This email was in response to recent events in Indiana where Planned Parenthood is/was fighting Medicaid because Medicaid was looking to enforce the Indiana state law mandating that doctors must report any evidence of sexual abuse (including molestation) in girls under the age of 14. In Indiana, any child under the age of 14 who is treated sexually in virtually any way is considered to have been molested. A complaint had been filed that Planned Parenthood was not following the law, so Medicaid requested all records of all patients under the age of 14 that Planned Parenthood had seen. Planned Parenthood refused.

I was thinking about this this morning, and I was realizing that (thinking about the intent of the law here) the youngsters that Medicaid really wants to know about are the ones that have gone to Planned Parenthood but have not gone to the authorities. Now, an argument can be made that perhaps by going to a doctor they thought they were going to the authorities, but bear with me. Imagine Indiana without this law. Going to the doctor and going to the authorities are two different acts. Of course, in rape cases, you should go to both and report your rape. …but for some reason many women do not go to the police. I think in many cases they probably regret this decision later, but in some cases I imagine they do not. But, for whatever the reason (privacy, guilt, love) some adult women do not go to the police when they are raped.

It occurred to me this morning in the shower that the law is essentially saying: in order for you (you being a 13-year-old who has had sex/been raped) to get medical attention, you must agree to report your activity to the authorities. Unless you agree to go to the authorities, you are banned from receiving medical attention. It’s not worded that way, of course, and I think they should go to the authorities… but is that the kind of punishment we want to mete out for those who are too scared or too in love or too something to report it to the police?

This takes thought in another direction: should not reporting a crime be considered a crime in and of itself, worthy of punishment? Because that’s essentially what this says: report the crime, or suffer the consequences of not being able to go to the doctor until all physical evidence of the crime is gone (however long that takes). This seems very similar to Good Samaritan laws, somehow: do something about the crime, or suffer the legal consequences.

Why isn’t this law in place for rape victims of all ages?

Should your doctor be a trusted advisor, or just another arm of the law? For example, if you went to you doctor in Virginia (or in the military) and asked about advice regarding anal sex with your wife, should he be required to turn you in for violating their sodomy laws? How about if your wife visits him?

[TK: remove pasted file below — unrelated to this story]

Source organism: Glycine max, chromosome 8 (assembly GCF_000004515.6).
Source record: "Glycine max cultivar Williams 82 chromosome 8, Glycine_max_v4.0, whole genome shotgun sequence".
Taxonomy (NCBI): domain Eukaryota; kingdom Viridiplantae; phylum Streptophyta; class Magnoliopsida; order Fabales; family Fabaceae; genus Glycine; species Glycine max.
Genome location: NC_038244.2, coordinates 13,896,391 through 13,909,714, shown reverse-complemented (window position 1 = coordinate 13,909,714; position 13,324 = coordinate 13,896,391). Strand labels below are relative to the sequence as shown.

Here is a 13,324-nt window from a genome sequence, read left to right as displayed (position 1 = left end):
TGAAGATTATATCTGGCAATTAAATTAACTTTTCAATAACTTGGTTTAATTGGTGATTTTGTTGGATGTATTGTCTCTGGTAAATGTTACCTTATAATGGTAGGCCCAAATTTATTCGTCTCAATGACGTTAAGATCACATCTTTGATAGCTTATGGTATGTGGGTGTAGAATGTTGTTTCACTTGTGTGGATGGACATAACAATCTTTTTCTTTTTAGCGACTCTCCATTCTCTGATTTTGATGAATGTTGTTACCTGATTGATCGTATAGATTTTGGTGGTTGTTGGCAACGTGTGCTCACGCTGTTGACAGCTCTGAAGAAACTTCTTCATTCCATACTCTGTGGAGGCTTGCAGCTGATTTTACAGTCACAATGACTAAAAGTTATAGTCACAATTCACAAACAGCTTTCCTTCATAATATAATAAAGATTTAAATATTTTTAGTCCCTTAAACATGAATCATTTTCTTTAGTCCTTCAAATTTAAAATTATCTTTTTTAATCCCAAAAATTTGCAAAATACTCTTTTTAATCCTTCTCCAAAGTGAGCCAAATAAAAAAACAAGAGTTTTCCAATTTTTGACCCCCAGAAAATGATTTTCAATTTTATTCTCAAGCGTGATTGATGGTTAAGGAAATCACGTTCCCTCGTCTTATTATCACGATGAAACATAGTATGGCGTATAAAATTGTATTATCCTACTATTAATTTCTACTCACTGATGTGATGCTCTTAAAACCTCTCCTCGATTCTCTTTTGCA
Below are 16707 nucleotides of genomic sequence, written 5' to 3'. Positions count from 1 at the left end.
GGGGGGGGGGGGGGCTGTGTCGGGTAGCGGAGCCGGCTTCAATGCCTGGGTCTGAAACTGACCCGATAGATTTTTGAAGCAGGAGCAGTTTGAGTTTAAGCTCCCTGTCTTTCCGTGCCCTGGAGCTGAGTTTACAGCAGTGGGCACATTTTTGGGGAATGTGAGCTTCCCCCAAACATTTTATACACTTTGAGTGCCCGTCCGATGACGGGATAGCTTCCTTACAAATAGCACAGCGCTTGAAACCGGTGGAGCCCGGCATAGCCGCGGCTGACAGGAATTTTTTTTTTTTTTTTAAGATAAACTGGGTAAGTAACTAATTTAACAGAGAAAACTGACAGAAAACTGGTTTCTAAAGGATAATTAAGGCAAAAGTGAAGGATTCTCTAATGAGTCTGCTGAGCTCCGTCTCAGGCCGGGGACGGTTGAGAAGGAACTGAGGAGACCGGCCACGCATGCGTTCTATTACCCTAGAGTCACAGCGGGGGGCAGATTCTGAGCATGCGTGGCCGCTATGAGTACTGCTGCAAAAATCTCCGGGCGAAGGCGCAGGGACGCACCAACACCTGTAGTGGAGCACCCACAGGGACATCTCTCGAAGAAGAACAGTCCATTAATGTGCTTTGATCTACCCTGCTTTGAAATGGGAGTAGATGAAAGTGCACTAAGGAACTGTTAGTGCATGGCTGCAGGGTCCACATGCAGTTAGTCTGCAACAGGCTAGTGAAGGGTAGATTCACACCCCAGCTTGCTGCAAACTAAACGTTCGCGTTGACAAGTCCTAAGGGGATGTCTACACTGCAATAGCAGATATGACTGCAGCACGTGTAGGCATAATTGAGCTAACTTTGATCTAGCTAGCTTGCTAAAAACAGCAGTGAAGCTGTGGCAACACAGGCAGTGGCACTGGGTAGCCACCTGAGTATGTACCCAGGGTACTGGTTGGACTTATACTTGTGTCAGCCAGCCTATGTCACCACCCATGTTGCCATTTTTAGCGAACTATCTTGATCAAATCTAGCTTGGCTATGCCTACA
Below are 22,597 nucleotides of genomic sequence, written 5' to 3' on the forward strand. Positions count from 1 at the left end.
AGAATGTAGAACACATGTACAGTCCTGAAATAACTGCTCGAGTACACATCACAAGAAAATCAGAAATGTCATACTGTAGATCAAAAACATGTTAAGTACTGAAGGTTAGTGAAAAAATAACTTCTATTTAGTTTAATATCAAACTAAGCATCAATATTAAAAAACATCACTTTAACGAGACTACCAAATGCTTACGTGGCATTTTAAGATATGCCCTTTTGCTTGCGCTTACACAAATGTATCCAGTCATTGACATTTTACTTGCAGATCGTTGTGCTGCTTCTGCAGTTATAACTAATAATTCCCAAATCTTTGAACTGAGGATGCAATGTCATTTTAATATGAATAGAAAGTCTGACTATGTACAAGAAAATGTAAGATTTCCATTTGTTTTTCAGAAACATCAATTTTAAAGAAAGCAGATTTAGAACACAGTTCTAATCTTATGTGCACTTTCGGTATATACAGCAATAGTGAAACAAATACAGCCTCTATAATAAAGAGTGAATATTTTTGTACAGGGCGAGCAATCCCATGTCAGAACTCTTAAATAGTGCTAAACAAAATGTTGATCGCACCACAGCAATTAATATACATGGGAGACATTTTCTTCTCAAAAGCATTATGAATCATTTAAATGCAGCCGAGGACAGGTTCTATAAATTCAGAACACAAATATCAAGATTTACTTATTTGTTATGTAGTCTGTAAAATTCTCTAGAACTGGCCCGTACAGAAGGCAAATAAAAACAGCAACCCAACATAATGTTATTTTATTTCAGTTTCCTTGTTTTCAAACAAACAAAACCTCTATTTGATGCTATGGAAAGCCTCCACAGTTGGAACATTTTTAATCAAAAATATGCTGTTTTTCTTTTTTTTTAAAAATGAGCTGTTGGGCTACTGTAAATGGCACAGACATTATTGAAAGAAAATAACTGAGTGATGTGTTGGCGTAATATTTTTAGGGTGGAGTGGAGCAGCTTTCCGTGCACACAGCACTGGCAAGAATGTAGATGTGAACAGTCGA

But what gets me the most is that priestly confessions are considered sacrosanct, and priests have no requirement to turn over criminals. Why should doctors?

January 23, 2006

Justice and the Primacy of Conscience

I just had a quick idea, and I want to write it down before I forget. I was thinking about the Primacy of Conscience doctrine that I’m sure I’ve talked a lot about before, and I think you may be able to explain (in a post-hoc fashion) our justice system based on it. First, four assumptions/assertions:

  1. There are objectively right and wrong acts in any given circumstance, even if we don’t know which is which.
  2. We cannot be faulted for doing the best we can. In other words, if we did not know any better, we can’t be blamed. (That’s where the primacy of conscience part is.)
  3. We cannot trust people to accurately report whether they were doing the best they could.
  4. Assume that adults know better unless proven otherwise. (Not the same thing as the previous rule: knowing and doing are different things.)

From there we get: how do we treat children? Depends on when we believe they might reasonably be expected to know better about basic things. How do we treat the insane? Not guilty by reason of insanity makes sense, but has to be proven. Innocent-until-proven guilty stems from the same assertion as the “innocent by reason of insanity” defense.

February 4, 2006

Huzzah for the NYT

From the New York Times:

The pope has used the term “relativism” to describe not only non-absolute standards, but also uncertain ones. The alternative to certainty, however, is not nihilism but the recognition of fallibility, the idea that even a very reasonable belief is not beyond question. If that’s all relativism means, then it is hardly the enemy of truth or morality.